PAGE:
Archive for the ‘Lyme’ Category

Lyme Disease Misinformation Has Physicians Searching For Guidance Part 3

Lyme disease misinformation has physicians searching for guidance (Part 3)

Carl Tuttle

Hudson, NH, United States

JAN 25, 2023 — 

This petition update is a continuation of the attempts to alert Dr. Arnold Chen, Senior Researcher at Mathematica that the CDC (Grace Marx, MD, MPH) is deliberately misrepresenting Lyme disease which will lead to inappropriate guidance for the medical community.

———- Original Message ———-
To: “” <>, “” <>, “” <>
Cc: “” <>, “” <>, “” <>, “” <>, “” <>, “” <>, “” <>, “” <>, “” <>, “” <>
Date: 01/24/2023 8:29 AM
Subject: Fwd: Lyme Disease Updates and New Educational Tools for Clinicians -Grace Marx, MD, MPH

Princeton, NJ
Attn: Arnold Chen, Senior Researcher
Dear Dr. Chen,

Please see the email below dated one day before Dr. Marx presented her Clinician Outreach and Communication Activity (COCA) Webinar on May 20, 2021.

There are 9 important facts about Lyme disease missing from Dr. Marx’s presentation and I assume these facts will also be missing from the upcoming guidance created by Mathematica
Carl Tuttle
Hudson, NH

Email to Grace Marx, MD, MPH:

———- Original Message ———-
To: “” <>, “” <>
Cc: Lynn Durand <>, Tricia Aiston <>, “Dr. Frank Hubbell” <>, Mary Mayville <>, “Dr. Rex Carr” <>, “” <>, “ Apara” <>, Charles McMahon <>, William Marsh <>, Kathie Fife <>, Christina Dyer <>, Jeb Bradley <>, Mary Freitas <>, Tom Sherman <>, Jeb Bradley <>, Michelle Wagner <>, “” <>, “” <>, “” <>, “” <>, “” <>, “” <>, “” <>, “” <>, “” <>, “” <>, “” <>
Date: 05/19/2021 1:20 PM
Subject: Lyme Disease Updates and New Educational Tools for Clinicians

Lyme Disease Updates and New Educational Tools for Clinicians

During this COCA Call, presenters will review updates in Lyme disease epidemiology, diagnosis, treatment, and prevention and share new educational tools for both healthcare providers and their patients.

“Planners have reviewed content to ensure there is no bias.”

May 19, 2021

Grace Marx, MD, MPH
LCDR, U.S. Public Health Service
Medical Epidemiologist, Bacterial Diseases Branch
Division of Vector-Borne Diseases
Centers for Disease Control and Prevention

Dear Dr. Marx,

As a member of the New Hampshire Lyme Disease Study Commission appointed by Governor Chris Sununu, I have some concerns/questions regarding your upcoming presentation.

If there is to be no “bias” in your presentation does that mean that the CDC will finally recognize persistent infection after extensive antibiotic treatment? Please take a moment to read my letter to the editor published in the BMJ as I have identified seven documented cases of treatment failure; there are actually hundreds.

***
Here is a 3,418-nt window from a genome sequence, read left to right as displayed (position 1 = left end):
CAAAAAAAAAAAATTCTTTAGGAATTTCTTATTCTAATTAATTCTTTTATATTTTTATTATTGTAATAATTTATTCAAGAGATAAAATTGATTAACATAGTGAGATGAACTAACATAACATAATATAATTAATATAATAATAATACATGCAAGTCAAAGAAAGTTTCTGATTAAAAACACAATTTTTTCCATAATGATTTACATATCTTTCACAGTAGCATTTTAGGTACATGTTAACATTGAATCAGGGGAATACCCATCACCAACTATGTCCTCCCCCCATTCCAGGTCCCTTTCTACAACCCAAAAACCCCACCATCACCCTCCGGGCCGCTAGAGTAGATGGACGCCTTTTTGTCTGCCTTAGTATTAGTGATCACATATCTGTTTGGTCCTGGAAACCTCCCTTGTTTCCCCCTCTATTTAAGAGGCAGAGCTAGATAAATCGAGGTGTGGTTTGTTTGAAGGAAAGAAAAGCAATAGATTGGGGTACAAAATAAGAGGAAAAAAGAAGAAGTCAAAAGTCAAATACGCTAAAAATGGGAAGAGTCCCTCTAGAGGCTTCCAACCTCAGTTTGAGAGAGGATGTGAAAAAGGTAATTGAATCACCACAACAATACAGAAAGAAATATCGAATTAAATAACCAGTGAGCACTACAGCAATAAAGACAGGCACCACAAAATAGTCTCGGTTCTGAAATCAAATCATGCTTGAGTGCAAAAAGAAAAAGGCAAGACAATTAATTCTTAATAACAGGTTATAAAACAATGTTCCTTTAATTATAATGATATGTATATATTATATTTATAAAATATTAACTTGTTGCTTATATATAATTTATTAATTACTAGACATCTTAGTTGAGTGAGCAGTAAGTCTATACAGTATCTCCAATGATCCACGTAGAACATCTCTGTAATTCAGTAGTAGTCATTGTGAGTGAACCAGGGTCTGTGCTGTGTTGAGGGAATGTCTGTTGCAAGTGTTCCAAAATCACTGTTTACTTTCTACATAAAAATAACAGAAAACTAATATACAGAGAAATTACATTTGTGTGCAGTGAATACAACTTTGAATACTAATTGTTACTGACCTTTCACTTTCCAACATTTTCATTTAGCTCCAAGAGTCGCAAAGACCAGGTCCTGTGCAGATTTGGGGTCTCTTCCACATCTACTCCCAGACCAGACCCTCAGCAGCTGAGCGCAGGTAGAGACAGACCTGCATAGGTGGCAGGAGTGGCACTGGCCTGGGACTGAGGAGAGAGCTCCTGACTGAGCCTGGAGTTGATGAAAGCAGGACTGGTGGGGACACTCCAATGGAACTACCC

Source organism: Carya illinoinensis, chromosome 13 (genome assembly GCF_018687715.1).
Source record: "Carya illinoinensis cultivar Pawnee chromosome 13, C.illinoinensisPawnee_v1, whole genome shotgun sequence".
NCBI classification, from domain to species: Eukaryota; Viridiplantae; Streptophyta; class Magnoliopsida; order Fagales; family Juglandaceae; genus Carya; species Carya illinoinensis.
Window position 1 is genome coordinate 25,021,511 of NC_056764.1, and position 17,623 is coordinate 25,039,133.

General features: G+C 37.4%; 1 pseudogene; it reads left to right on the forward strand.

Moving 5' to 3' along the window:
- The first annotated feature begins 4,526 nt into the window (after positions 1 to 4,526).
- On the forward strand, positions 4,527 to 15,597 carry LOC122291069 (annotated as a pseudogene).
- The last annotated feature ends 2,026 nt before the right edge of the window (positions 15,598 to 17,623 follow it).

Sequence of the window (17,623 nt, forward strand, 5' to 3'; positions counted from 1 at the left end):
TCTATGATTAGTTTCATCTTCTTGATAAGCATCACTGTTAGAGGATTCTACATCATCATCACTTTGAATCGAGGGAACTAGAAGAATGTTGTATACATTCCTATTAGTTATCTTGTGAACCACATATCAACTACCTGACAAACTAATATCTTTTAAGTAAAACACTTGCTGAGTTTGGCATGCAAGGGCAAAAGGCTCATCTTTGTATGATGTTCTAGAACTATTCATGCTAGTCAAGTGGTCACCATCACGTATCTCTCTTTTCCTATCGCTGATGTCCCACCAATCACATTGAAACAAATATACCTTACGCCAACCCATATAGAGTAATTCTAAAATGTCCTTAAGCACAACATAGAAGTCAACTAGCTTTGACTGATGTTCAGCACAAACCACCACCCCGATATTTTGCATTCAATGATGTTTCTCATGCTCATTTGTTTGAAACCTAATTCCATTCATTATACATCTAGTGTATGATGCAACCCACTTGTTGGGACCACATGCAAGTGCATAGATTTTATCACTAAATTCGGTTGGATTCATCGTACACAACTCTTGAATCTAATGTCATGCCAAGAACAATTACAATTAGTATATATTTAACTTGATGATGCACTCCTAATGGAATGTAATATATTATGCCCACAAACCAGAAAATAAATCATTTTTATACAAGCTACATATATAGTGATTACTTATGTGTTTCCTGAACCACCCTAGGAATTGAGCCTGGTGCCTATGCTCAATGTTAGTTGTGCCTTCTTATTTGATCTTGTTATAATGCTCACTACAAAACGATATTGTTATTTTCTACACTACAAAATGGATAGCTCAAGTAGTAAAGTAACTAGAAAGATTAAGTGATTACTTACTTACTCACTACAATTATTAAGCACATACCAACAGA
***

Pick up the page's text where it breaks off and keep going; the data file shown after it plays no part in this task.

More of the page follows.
Letter to the editor of the BMJ

Lyme borreliosis: diagnosis and management

Dr. Marx… will you be sharing the following facts/references with the intended audience?

  1. It takes 4-6 weeks for humans to fully develop both IgM and IgG antibodies to Lyme disease in order to produce a positive Western blot test result. [1]
  2. Treatment delay of over thirty days often leads to Chronic Lyme Disease. [2]
  3. Bulls-eye rash has been recorded in less than 50% as reported by the State of Maine Department of Health. [3]
  4. Seronegative disease has been identified [4] (no antibody production to infection producing a false negative lab result)
  5. You can become horribly disabled or die [5] from Lyme disease and routinely denied Social Security Disability Compensation.
  6. 35% of acute Lyme disease patients (21out of 63) who were treated with the IDSA’s short course of antibiotics were found to meet the case definition of “Post Lyme Disease Syndrome” at six months. (Johns Hopkins) [6]
  7. Single dose Doxycycline after tick bite as prophylaxis against Lyme disease failed 80% of the time in the mouse model so why would this be recommended in humans? [7]
  8. There are hundreds of references to failed treatment of the one-size-fits-all IDSA Lyme treatment guideline. [8]
  9. Congenital transmission of Lyme disease has been identified dating back to 1985 [9]

I want to make this perfectly clear Dr. Marx; The current dogma propagated for the last thirty years has misguided an entire medical community and misclassified Lyme as a simple nuisance disease; “hard to catch and easily treated.” [10] Take a moment and read the public comments from the Tick-Borne Disease Working Group website and you’ll see that we have a public health crisis on our hands with hundreds of thousands (if not millions worldwide) left in a debilitated state. The deliberate bias against persistent infection after extensive antibiotic treatment is 100% responsible for this unimaginable pain and suffering.

Will your presentation continue on this path of deception and omit the facts/references I have provided?
A response to this inquiry is requested. Please hit reply-all.

Respectfully Submitted,

Carl Tuttle
Hudson, NH

Cc: All members of the NH Lyme Study Commission
Governor Chris Sununu